A couple cool things happened this week:
- Steven Sinofsky gave a brief preview of the next version of Windows at D9 and announced //BUILD
- The Windows 7 developer guide was updated
I also have a fresh “use this not that” section for Touch.
‘Windows 8’ Developer Preview
Jenson’s video shows it the best:
Try and avoid poking too many questions at me about the next version of Windows as I don’t know which features have officially been disclosed and have been advised not to talk about it. You can read the official Previewing ‘Windows 8’ press release to learn more about the announced features. Keep in mind that this preview is just that, a preview; we have been known to add and change features, UI, and functionality before actual developer previews, not just demos at D9.
This presentation also mentioned
//build/ Yesterday Microsoft announced that BUILD is a new event that shows modern hardware and software developers how to take advantage of the future of Windows. BUILD is the first place to dive deep into the future of Windows. At BUILD, Microsoft will show:
- How to work with the all new touch-centric user experience to create fast, fluid, and dynamic applications that leverage the power and flexibility of the core of Windows, used by more than a billion people around the world.
- How the UI was designed to work seamlessly with a diversity of devices and form factors.
- The behind the scenes details on the new app model that allows developers to create powerful new apps. All while retaining the ability to use their existing apps.
- How Touch-optimized browsing, with the full power of hardware-accelerated Internet Explorer 10 transforms your experiences with the web. The r
Windows Developer Guide Update
We published a version of the Windows 7 Developer Guide to the MSDN Library – you can access it at this URL:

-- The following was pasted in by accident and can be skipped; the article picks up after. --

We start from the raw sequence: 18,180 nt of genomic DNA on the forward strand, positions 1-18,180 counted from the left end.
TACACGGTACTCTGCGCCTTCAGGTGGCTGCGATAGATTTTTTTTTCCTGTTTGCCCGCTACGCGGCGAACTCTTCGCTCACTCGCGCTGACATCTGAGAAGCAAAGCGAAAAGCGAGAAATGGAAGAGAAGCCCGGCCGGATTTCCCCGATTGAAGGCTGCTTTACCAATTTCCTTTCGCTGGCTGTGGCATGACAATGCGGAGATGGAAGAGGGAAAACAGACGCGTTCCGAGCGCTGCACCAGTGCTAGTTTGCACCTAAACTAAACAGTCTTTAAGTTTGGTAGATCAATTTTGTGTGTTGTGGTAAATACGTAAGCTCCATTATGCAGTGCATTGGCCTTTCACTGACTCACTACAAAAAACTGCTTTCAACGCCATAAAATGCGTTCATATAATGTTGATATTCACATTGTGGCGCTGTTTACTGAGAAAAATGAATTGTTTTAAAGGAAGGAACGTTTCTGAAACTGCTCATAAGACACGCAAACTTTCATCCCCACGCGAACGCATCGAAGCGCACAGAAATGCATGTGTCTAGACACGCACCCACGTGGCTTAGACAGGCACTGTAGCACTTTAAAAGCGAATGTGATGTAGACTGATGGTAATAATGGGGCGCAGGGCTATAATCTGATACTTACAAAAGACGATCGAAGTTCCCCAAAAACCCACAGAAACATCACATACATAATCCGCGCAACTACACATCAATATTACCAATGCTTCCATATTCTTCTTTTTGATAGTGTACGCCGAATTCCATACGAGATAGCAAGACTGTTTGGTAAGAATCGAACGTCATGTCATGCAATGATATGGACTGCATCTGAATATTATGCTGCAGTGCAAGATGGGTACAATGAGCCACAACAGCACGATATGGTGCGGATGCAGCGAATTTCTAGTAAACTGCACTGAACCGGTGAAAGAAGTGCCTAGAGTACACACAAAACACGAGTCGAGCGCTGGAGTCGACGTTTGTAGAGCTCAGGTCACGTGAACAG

Here are direct links to a couple of feature descriptions that I think were well done:
The top-level descriptions for these pages indicate the category they fall into (also viewable in the TOC). The second level headings are the actual feature descriptions. FYI, we are not bound to this format – we should follow it where it makes sense, but innovate and differentiate where possible to really make our document for Windows 8 special. Remember, the Windows 7 developer Guide effort came into existence in just over a month and under some duress, with fewer contributors. We have more time, more expertise, and more resources dedicated to the effort this time around, so I suspect we should be able to create a higher quality document.
Use this not that
When you are using Windows Touch, in most cases, using the Manipulation processor is better than using the gestures or interpreting raw touch messages. The manipulation processor gives you:
- Built in Gesture Support
- Simultaneous gesture support such as Zoom+Rotate
- Support for Advanced / Customized manipulations
- The easy addition of Inertia to applications
To get started with the Manipulation processor, you should check out the Windows Touch Manipulation and Inertia samplethat showcases best practices using Direct2D and multitouch built on the MP. There are additional samples that ship in the Windows SDK but the Direct2D sample is my favorite.